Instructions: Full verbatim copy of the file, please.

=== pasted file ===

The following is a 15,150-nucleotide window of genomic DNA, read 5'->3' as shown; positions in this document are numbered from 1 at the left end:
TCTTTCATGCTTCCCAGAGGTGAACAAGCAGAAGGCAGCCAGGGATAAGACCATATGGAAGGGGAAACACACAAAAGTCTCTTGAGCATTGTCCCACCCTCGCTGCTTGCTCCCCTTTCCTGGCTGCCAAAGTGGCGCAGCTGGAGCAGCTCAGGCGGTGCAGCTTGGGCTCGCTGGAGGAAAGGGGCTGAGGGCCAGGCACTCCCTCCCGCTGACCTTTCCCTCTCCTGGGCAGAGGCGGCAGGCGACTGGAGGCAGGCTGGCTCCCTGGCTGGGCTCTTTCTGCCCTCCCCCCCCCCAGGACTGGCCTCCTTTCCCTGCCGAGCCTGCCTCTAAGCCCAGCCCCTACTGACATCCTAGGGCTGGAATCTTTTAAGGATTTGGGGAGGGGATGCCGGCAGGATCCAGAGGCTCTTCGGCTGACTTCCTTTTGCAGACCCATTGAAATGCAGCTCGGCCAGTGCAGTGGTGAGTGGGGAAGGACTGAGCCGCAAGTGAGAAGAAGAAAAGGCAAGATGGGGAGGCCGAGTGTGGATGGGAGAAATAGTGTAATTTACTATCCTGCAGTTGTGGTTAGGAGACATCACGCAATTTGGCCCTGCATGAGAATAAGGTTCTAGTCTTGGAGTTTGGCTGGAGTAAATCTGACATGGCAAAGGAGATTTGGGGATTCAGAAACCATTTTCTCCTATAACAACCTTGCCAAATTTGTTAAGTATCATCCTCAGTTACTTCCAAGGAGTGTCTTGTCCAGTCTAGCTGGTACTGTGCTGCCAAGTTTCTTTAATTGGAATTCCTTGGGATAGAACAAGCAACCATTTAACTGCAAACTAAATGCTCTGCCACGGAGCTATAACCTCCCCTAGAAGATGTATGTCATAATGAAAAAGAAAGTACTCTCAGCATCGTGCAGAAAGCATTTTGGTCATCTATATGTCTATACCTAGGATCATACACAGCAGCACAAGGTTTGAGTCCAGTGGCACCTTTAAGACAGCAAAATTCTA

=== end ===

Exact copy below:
The following is a 15,150-nucleotide window of genomic DNA, read 5'->3' as shown; positions in this document are numbered from 1 at the left end:
TCTTTCATGCTTCCCAGAGGTGAACAAGCAGAAGGCAGCCAGGGATAAGACCATATGGAAGGGGAAACACACAAAAGTCTCTTGAGCATTGTCCCACCCTCGCTGCTTGCTCCCCTTTCCTGGCTGCCAAAGTGGCGCAGCTGGAGCAGCTCAGGCGGTGCAGCTTGGGCTCGCTGGAGGAAAGGGGCTGAGGGCCAGGCACTCCCTCCCGCTGACCTTTCCCTCTCCTGGGCAGAGGCGGCAGGCGACTGGAGGCAGGCTGGCTCCCTGGCTGGGCTCTTTCTGCCCTCCCCCCCCCCAGGACTGGCCTCCTTTCCCTGCCGAGCCTGCCTCTAAGCCCAGCCCCTACTGACATCCTAGGGCTGGAATCTTTTAAGGATTTGGGGAGGGGATGCCGGCAGGATCCAGAGGCTCTTCGGCTGACTTCCTTTTGCAGACCCATTGAAATGCAGCTCGGCCAGTGCAGTGGTGAGTGGGGAAGGACTGAGCCGCAAGTGAGAAGAAGAAAAGGCAAGATGGGGAGGCCGAGTGTGGATGGGAGAAATAGTGTAATTTACTATCCTGCAGTTGTGGTTAGGAGACATCACGCAATTTGGCCCTGCATGAGAATAAGGTTCTAGTCTTGGAGTTTGGCTGGAGTAAATCTGACATGGCAAAGGAGATTTGGGGATTCAGAAACCATTTTCTCCTATAACAACCTTGCCAAATTTGTTAAGTATCATCCTCAGTTACTTCCAAGGAGTGTCTTGTCCAGTCTAGCTGGTACTGTGCTGCCAAGTTTCTTTAATTGGAATTCCTTGGGATAGAACAAGCAACCATTTAACTGCAAACTAAATGCTCTGCCACGGAGCTATAACCTCCCCTAGAAGATGTATGTCATAATGAAAAAGAAAGTACTCTCAGCATCGTGCAGAAAGCATTTTGGTCATCTATATGTCTATACCTAGGATCATACACAGCAGCACAAGGTTTGAGTCCAGTGGCACCTTTAAGACAGCAAAATTCTA